Patrick Post / Associated Press

Israel Responds to South Africa at The Hague: ‘Barely Distinguishable from Hamas’

The State of Israel presented its response Friday to the accusation by South Africa at the International Court of Justice (ICJ) at The Hague, Netherlands, that it was guilty of “genocide” against Palestinians in Gaza because of its response to Hamas terror.

Israel argued that South Africa had distorted both Israeli policy and the meaning of the word “genocide,” such that no nation facing true genocidal terror, such as the terror attacks that Hamas carries out against Israel, would ever be able to defend itself.

“If there had been acts that may be characterized as genocidal, then they have been carried out against Israel,” legal adviser Tal Becker told the ICJ in his opening presentation, showing footage of a Hamas leader promising to repeat the October 7 attacks.

Becker said that South Africa’s presentation went beyond the current conflict and called Israel’s very existence into question. As such, he said, it was “barely distinguishable from Hamas’s own rejectionist rhetoric,” which argued for genocide against Israel.

Becker also showed the court images of the Israeli hostages still being held by Hamas, and asked whether they were “unworthy of your protection.” He added that “Hamas is not a party to these proceedings,” and that South Africa was trying to defend Hamas.

He took South Africa to task for arguing that Israel had no right of self-defense against Hamas, noting this amounted to a defense of genocide.

“If the claim of the applicant now is that in the armed conflict between Israel and Hamas, Israel must be denied the ability to defend its citizens, then the absurd upshot of South Africa’s argument is this: under the guise against Israel of the allegation of ‘genocide,’ this court is called to end operations against an organization that pursues an actual genocidal agenda.”

Becker did not spare South Africa’s own culpability, pointing out that the South African government had only recently hosted a delegation from Hamas, and said it should be barred from continuing to use rhetoric that encouraged the destruction of Israel.

(Beyond the court, the Times of Israel noted, Israel followed through on that message, accusing South Africa of supporting genocide “by supporting the terrorist organization Hamas, which calls for the elimination of the State of Israel.”)

He noted that Hamas was responsible for civilian suffering in Gaza, since it embedded its terrorists, their weapons, and their tunnels among the civilian population, including in schools and hospitals, “actively sacrificing” them for military and propaganda purposes.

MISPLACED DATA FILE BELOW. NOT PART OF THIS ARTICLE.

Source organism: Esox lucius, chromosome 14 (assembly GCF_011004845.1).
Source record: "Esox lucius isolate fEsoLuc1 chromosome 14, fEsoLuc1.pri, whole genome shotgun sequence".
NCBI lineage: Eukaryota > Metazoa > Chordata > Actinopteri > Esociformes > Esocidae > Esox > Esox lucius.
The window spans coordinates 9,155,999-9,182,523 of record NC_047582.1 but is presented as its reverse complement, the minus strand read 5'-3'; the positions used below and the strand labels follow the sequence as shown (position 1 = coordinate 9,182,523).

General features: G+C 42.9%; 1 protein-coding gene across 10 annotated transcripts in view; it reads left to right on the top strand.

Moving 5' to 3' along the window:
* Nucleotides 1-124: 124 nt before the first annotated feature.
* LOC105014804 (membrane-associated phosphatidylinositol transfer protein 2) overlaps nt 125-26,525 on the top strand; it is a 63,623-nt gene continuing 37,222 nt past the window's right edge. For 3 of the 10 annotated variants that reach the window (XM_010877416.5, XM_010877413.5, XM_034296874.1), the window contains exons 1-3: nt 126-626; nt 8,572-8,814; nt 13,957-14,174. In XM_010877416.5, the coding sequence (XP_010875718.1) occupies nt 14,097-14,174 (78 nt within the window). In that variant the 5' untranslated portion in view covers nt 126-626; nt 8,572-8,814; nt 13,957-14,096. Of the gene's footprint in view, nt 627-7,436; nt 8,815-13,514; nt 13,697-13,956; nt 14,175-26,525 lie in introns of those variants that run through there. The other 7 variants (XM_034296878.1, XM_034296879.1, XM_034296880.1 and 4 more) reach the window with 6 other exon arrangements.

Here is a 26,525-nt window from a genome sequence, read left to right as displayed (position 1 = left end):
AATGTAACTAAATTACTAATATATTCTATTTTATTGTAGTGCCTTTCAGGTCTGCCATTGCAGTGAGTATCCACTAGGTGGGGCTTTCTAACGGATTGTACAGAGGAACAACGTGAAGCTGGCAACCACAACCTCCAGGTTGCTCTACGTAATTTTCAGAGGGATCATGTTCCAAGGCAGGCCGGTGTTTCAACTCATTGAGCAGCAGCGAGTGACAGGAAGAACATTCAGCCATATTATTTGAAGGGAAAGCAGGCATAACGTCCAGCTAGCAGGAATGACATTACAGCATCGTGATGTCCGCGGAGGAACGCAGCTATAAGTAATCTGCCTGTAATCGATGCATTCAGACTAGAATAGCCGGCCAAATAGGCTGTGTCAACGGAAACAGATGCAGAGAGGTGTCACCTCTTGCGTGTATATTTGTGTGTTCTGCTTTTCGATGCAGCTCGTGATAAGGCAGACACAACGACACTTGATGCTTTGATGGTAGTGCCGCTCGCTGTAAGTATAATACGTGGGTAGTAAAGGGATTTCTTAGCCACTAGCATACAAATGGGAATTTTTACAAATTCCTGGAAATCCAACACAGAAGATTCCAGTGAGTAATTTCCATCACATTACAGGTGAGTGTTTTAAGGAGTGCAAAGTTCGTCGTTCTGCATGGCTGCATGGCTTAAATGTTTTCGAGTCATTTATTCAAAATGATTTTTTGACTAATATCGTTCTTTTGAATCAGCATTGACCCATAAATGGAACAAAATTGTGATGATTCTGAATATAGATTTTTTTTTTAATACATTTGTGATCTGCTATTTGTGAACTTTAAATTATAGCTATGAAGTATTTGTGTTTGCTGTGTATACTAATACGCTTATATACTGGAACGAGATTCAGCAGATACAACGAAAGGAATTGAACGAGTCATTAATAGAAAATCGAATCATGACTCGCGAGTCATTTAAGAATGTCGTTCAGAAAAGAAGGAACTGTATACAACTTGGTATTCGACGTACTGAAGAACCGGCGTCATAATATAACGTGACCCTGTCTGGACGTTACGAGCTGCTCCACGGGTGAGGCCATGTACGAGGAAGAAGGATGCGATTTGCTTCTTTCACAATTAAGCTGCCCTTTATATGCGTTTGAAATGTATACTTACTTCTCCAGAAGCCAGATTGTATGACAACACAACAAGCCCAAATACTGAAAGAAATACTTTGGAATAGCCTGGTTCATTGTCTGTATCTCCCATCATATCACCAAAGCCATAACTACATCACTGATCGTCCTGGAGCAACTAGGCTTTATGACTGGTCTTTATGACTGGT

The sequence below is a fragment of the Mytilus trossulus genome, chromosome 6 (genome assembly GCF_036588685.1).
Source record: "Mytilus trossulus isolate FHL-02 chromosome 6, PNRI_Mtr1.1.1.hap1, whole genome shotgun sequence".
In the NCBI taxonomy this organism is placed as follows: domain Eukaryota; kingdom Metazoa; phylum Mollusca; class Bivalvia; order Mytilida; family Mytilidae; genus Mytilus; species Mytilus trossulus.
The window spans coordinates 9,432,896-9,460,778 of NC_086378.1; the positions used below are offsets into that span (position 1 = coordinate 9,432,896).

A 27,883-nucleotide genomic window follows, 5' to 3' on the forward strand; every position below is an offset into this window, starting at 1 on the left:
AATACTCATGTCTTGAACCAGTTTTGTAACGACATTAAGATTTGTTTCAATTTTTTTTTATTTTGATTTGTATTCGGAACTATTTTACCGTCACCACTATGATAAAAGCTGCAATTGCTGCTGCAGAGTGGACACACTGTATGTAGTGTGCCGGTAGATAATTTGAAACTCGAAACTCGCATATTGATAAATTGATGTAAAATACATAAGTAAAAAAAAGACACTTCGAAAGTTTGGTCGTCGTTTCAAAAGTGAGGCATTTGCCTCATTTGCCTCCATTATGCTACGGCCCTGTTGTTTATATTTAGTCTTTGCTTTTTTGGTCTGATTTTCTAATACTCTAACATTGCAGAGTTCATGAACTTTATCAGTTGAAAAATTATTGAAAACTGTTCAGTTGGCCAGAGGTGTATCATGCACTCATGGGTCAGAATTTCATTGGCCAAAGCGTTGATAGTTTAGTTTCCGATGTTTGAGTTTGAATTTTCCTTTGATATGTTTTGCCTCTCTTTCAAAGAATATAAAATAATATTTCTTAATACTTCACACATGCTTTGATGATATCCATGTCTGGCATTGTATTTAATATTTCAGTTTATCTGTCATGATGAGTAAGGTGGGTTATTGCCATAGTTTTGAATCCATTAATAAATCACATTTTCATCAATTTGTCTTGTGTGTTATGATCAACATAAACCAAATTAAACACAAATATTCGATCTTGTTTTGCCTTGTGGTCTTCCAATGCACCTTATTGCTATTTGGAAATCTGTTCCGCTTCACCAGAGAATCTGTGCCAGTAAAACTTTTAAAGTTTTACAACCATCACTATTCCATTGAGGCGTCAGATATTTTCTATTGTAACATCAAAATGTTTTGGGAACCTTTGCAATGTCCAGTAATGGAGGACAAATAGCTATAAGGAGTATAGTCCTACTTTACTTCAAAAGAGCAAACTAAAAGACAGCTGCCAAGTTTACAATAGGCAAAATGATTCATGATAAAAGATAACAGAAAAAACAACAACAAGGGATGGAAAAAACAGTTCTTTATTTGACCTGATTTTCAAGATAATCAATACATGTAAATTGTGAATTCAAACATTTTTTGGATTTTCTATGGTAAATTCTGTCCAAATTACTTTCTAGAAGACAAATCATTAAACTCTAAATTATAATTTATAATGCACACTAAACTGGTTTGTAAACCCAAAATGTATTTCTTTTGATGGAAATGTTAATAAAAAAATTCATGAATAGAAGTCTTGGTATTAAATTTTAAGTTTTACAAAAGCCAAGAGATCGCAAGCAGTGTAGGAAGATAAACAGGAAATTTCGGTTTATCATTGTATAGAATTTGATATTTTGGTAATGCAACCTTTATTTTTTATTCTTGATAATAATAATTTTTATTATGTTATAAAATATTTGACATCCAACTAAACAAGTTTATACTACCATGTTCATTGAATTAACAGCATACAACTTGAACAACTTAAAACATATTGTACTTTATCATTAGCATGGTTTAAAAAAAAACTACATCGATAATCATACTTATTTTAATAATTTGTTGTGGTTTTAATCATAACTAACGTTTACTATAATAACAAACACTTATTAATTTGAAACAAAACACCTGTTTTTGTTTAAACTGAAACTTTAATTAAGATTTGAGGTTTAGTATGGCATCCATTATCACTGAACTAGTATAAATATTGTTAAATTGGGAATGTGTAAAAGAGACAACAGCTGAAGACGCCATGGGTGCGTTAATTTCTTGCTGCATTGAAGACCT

Astonishingly, he said, South Africa omitted that fact entirely from its presentation, and presented Palestinian casualty figures without telling the court how many of those casualties were terrorists who were killed in battle, painting all as civilians.

All war, he pointed out, involved unfortunate civilian casualties. But there was a difference between civilian casualties — lawful or unlawful — and actual genocide, which involved an intent to “destroy a people, in whole or in part,” which only Hamas wanted.

In the rest of its presentation, Israel’s legal representatives took apart the rest of the South African case, which rested largely on quotes (and misquotes) of Israeli officials that, the South African lawyers claimed, showed an intention to commit genocide.

While claiming that “context” was necessary to understand the conflict, Israeli representative Malcom Shaw said, South Africa had in fact obscured it: “To produce random quotes which are not in conformity with government policy is misleading at best.”

Shaw also argued that South Africa had brought the case improperly, evading the requirement of showing that there was actually a dispute between the parties, and refusing to give Israel an opportunity to respond, rushing instead to court to impose its case.

Other Israeli lawyers pointed out that Israel’s attempts to deliver humanitarian aid to Gaza disproved any claim of intent to commit genocide, and they warned that the ICJ risked cheapening the term, and weakening itself, if it found against Israel.

Joel B. Pollak is Senior Editor-at-Large at Breitbart News and the host of Breitbart News Sunday on Sirius XM Patriot on Sunday evenings from 7 p.m. to 10 p.m. ET (4 p.m. to 7 p.m. PT). He is the author of the 2021 e-book, “The Zionist Conspiracy (and how to join it),” now updated with a new foreword. He is also the author of the recent e-book, Neither Free nor Fair: The 2020 U.S. Presidential Election. He is a winner of the 2018 Robert Novak Journalism Alumni Fellowship. Follow him on Twitter at @joelpollak.

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